Always plan ahead

One of the most important steps for safe travel should occur well before you step on the plane, starting with your passport. Before you do anything, make sure you check the expiry date on your passport, as an out-of-date passport will not be accepted in any airport around the world.

Checking your travel documents is one of the most important travel safety tips

Some countries require travellers to have at least six months left on their passport from the entrance date. If your passport has run out or you have less than six months until the expiry, make sure you apply for a new passport at least three months before travelling to be on the safe side.

You may also require a visa to gain admittance into the country you are visiting. Of course, this will depend on where in the world you are travelling to, as some destinations are more lenient than others.

One country that does require a visa is the United States. If you are taking a backpacking trip to the US, you will need to obtain an ESTA before your trip. This applies to 38 countries, including the UK, EU countries, Australia, New Zealand and more. If your country is not listed, you will need to apply for a B-2 tourist visa which will grant you six months of travel access across the US. 

Protect yourself

When backpacking, you protect yourself at all times. This is especially important right now, with the COVID pandemic spreading around the world. While travel is restricted, there will be a time when borders are lifted, and backpacking trips will begin again.

When this occurs, you need to ensure that you maintain excellent hygiene standards by washing your hands regularly and keeping a compact hand sanitiser nearby at all times. It would help if you looked up the guidelines regarding COVID for each place you visit by checking the destination’s government or embassy website.

Travel Safety Tips in the age of Coronavirus

By sticking to the guidelines and maintaining good hygiene habits, you can significantly reduce your chances of getting sick. However, we are all human beings, and sometimes we get sick, especially when travelling, as this could result in reduced sleep, which may affect your immune system.

To prevent any problems with illness, you should purchase travel insurance which will cover you if you need to visit a doctor or require medication. It will also protect you financially if you suffer an injury such as a broken ankle. If you are hospitalised and miss a flight, having travel insurance will be a God’s send, as this will prevent you from splashing out on a new flight.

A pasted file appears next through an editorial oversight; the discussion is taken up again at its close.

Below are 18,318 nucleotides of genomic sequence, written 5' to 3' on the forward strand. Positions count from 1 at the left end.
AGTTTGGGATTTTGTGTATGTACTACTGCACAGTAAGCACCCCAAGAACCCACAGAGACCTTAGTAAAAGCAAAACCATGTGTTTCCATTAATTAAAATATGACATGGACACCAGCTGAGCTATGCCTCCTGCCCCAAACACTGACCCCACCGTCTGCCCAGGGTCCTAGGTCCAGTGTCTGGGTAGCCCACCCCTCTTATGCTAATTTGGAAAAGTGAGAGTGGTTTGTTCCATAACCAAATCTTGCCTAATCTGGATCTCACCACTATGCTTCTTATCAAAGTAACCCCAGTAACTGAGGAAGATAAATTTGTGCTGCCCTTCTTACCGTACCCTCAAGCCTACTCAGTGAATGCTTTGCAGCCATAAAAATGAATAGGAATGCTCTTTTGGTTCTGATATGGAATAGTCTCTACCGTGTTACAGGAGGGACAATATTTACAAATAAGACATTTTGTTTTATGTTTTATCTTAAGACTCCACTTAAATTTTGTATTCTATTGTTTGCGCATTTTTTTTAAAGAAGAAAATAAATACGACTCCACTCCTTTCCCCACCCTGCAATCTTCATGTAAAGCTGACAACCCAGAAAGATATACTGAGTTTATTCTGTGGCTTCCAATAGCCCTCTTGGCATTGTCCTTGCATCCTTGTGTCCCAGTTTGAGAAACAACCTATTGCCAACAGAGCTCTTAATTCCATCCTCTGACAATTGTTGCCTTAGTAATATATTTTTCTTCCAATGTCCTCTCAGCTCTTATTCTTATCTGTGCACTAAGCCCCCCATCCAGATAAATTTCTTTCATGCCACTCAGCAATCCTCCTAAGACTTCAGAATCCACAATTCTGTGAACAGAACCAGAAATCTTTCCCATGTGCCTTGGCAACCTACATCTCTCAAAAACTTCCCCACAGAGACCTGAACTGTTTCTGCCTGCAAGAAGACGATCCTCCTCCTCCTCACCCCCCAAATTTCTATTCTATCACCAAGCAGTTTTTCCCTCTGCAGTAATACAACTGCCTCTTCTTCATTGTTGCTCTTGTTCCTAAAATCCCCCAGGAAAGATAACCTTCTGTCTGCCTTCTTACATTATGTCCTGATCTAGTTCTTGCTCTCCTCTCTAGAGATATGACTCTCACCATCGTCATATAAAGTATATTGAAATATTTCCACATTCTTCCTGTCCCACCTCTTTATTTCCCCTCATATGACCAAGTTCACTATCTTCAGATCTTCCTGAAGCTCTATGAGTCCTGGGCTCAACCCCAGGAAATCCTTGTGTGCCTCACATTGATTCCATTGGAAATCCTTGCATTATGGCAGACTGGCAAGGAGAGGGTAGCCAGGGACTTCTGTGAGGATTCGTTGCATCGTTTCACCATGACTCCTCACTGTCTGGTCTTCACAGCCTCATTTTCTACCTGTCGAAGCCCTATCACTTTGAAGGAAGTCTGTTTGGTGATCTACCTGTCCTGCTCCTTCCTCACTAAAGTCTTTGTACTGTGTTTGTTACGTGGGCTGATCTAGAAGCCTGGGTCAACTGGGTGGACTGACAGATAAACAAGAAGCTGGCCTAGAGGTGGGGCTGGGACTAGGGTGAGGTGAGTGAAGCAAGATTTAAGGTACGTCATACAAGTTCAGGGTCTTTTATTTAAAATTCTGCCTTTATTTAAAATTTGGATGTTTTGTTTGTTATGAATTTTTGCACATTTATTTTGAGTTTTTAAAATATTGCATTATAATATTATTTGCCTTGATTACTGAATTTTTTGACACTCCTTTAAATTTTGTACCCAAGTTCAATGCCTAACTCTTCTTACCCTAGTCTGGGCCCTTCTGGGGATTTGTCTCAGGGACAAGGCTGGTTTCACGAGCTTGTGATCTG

Watch what you eat and drink

It may seem like obvious advice, but maintaining a balanced diet is one of the most important travel safety tips when backpacking. Sometimes the distraction of sightseeing and meeting new people can result in missed meals or an unhealthy diet, which can leave you feeling lethargic or even ill.

Some people may think eating a balanced diet means you must eat healthy at all times, but this is not the case after all your backpacking trip should be all about fun and treating yourself to local food is part of that. However, you should try to be careful, especially if you have a weak stomach, as some foods may not agree with you, resulting in sickness.

Staying hydrated is also a massive must, especially if you are travelling to hot destinations. To ensure you keep on top of your water intake, you should pack a few reusable water bottles which you can put in your backpack or clip to your side while hiking, exploring and sightseeing.

Travel Safety Tips and COVID

Now you have all the travel safety tips you need for an exciting and super secure backpacking trip, why not look at our article on COVID-19 and backpacking. This guide will offer all the tips you need to stay sane before you can start travelling around the world again.